In every field, and technology is no exception, there is a constant tension between marketing and production attitudes. Marketing is all about making the customer feel that choosing to invest their money with you will make them better off and fulfill their needs. Engineering-driven production, on the other hand, is a constant battle to assure oneself that it is possible, with the resources at hand, to arrive at a satisfactory solution (and making adjustments to the solution or the resources until the equation is solved). Reconciling these two approaches can be very difficult, because the marketing attitude alone is unbounded by the uncomfortable truths of reality, and is therefore always at a risk of promising more than can actually be done. Invariably, if the promises given by people who’s only concern is marketing can’t be met (because they stand in contradiction to what’s actually possible) the marketing value of these promises is diminished, since they end up leaving the customer disappointed.
Take, for example, YAHOO. Earlier today the Internet giant announced that they will, as of May, give users of their web-mail product unlimited storage. As you probably know, nothing is unlimited, or infinite, except (citing a quote attributed to Albert Einstein) the Universe and human stupidity. How then, does YAHOO plan to offer unlimited storage? Surely that would require them to posses unlimited disk-space, in data centers of unlimited size.
What’s going on here? Do the engineers at YAHOO know something we don’t? Probably not. Let’s think for a second what’s really going to happen once YAHOO enables that unlimited storage feature. Most users will continue saving mail at the same amount they did before, which is much less than the 1 GB currently on offer. For these users the change from 1GB to unlimited wont make any difference, and YAHOO wont be suffering from offering them more than they already do.
Other users, the ones who currently almost scratch the top of their allocated 1GB will sigh with relief – no need to delete any of those old emails.
Very few users, perhaps a few hackers, will try to stress-test YAHOO’s offer and will start uploading huge amounts of data. Will they be able to do this ad infinitum? Only time will tell 🙂 But most likely they wont – YAHOO will have included something in the small letters on their EULA which will allow them to discontinue service to such users, and maybe even chase them in court. We all know where this leads, though – the conflict between those users and YAHOO will become very public, at least for a short while. At the very least, it will reach slashdot, and quite possibly will inspire a public debate about the obligations of service providers offering free use of their online facilities. The resulting effect on public opinion is likely to be embarrassing and even damaging to YAHOO.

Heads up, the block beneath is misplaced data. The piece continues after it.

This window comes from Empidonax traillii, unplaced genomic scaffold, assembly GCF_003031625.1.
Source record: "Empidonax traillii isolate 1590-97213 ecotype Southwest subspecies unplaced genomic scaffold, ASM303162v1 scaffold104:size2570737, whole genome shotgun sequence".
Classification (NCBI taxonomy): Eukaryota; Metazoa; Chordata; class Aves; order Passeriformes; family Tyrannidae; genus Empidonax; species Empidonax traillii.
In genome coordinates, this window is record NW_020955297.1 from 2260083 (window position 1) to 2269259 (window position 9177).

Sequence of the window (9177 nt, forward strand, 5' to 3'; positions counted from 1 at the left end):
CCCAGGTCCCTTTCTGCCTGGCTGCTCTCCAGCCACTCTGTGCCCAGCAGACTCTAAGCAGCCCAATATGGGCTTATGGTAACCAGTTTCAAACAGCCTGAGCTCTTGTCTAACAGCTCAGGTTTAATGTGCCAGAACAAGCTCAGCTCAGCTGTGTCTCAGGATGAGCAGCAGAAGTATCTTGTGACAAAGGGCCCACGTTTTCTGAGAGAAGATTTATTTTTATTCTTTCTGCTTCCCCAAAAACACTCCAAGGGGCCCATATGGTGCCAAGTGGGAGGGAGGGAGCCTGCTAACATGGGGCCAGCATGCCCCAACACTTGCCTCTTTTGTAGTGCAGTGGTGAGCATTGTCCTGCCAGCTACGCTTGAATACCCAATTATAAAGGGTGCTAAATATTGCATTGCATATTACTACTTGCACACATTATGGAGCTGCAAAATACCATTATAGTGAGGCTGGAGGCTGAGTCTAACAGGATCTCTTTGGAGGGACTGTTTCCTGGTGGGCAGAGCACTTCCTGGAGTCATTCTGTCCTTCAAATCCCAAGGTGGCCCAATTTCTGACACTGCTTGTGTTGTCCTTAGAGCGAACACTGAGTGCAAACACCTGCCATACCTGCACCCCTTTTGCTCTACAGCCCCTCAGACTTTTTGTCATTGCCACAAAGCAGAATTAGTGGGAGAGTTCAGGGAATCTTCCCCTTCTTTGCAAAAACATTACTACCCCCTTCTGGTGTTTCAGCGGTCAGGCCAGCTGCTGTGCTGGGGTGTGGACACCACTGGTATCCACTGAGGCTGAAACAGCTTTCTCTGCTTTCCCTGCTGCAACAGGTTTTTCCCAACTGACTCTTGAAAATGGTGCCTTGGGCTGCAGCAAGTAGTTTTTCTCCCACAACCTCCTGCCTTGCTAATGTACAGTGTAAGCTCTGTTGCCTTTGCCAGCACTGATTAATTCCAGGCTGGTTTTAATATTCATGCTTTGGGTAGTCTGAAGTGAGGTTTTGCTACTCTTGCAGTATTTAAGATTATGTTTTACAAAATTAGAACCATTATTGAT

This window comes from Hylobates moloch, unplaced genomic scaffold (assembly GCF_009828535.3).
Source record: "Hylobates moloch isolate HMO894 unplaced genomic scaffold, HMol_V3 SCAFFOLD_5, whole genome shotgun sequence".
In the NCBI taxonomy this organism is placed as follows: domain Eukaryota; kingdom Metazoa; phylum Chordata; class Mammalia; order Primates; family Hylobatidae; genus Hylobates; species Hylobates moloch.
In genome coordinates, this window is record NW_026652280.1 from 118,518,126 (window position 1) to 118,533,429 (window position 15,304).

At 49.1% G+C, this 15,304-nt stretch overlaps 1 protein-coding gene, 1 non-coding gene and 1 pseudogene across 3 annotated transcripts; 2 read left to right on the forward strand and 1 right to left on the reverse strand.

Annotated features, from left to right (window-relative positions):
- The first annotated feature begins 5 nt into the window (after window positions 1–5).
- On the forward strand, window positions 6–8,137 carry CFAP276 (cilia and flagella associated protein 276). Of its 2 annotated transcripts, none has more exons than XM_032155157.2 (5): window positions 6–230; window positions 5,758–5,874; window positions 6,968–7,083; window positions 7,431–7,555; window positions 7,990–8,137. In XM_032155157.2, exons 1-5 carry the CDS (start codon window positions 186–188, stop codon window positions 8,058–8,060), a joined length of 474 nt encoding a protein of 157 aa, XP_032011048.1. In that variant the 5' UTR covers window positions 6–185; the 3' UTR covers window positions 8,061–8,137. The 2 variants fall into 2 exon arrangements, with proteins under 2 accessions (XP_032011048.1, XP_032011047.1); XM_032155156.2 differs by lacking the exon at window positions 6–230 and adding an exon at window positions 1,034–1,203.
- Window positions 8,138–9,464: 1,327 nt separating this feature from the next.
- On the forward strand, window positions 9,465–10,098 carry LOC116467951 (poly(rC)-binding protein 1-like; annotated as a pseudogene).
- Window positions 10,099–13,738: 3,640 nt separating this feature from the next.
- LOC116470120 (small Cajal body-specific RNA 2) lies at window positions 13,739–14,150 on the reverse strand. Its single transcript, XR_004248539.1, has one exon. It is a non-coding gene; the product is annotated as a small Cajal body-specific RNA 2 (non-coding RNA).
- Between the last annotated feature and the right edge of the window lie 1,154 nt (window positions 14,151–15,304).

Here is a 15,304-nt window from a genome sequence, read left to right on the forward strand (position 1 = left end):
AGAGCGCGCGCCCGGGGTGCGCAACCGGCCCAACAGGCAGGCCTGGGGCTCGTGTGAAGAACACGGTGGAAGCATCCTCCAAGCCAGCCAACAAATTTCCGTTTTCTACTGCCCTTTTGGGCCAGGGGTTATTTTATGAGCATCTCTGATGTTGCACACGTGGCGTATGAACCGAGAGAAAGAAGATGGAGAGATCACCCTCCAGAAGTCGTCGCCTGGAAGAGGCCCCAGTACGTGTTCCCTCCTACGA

Now, we all know why YAHOO is doing this, who their competitors are, which they feel a need to outdo. Google, with its GMail service, has been offering very large amounts of storage space since the very beginning, and the available space is increasing daily, so simply increasing the storage to top whatever it is Google is offering is hardly a satisfactory solution – the only way to be sure that you compete well with Google is to go unlimited.
That is, unless Google responds with its own unlimited offer. Only Google wont (or at least I bet they wont) – and that’s exactly the difference between Google, the Internet wunderkind that has grown so much as to nearly dominate the online world, and YAHOO, the company that probably suffered the most from Google’s growth. Google is an engineering-driven company. It was started by a pair of scientists and is famous for hiring only the best engineers around. When Google is offering 2833MB of storage, it means that there are many people within the company that know exactly what this means, how many disks, in how many data centers, and how is this likely to grow in the context of the company’s global strategy. YAHOO, on the other hand, is very much a marketing-driven company. In YAHOO (I guess), some marketing wizard came up with the brilliant idea of unlimited storage. When the engineers protested politely that there is no such thing as unlimited they were simply hushed. It’s not really unlimited, after all, just sort of unlimited, and anyway, who on earth would take advantage of such an offer … isn’t it illegal or something? We’ll just have to make sure Legal takes care of that.
What does this have to do with LShift, I hear you ask. Well, at LShift we have merged our engineering, marketing and management capacity. If you are an LShift customer, or thinking of becoming one, then whenever you pick up the phone and call us to ask whether this or that can be done, you almost always get to talk to the developer in charge of your project. When we tell you that something can be done, we are positive that it so, and we know why and how to do it. When we tell you that it can’t be done, it is not because we don’t mind disappointing our customers (customer satisfaction is our #1 goal) but because we want to help you get the best solution you can afford. And doing that well, it seems, also happens to be the best marketing strategy we could possibly have.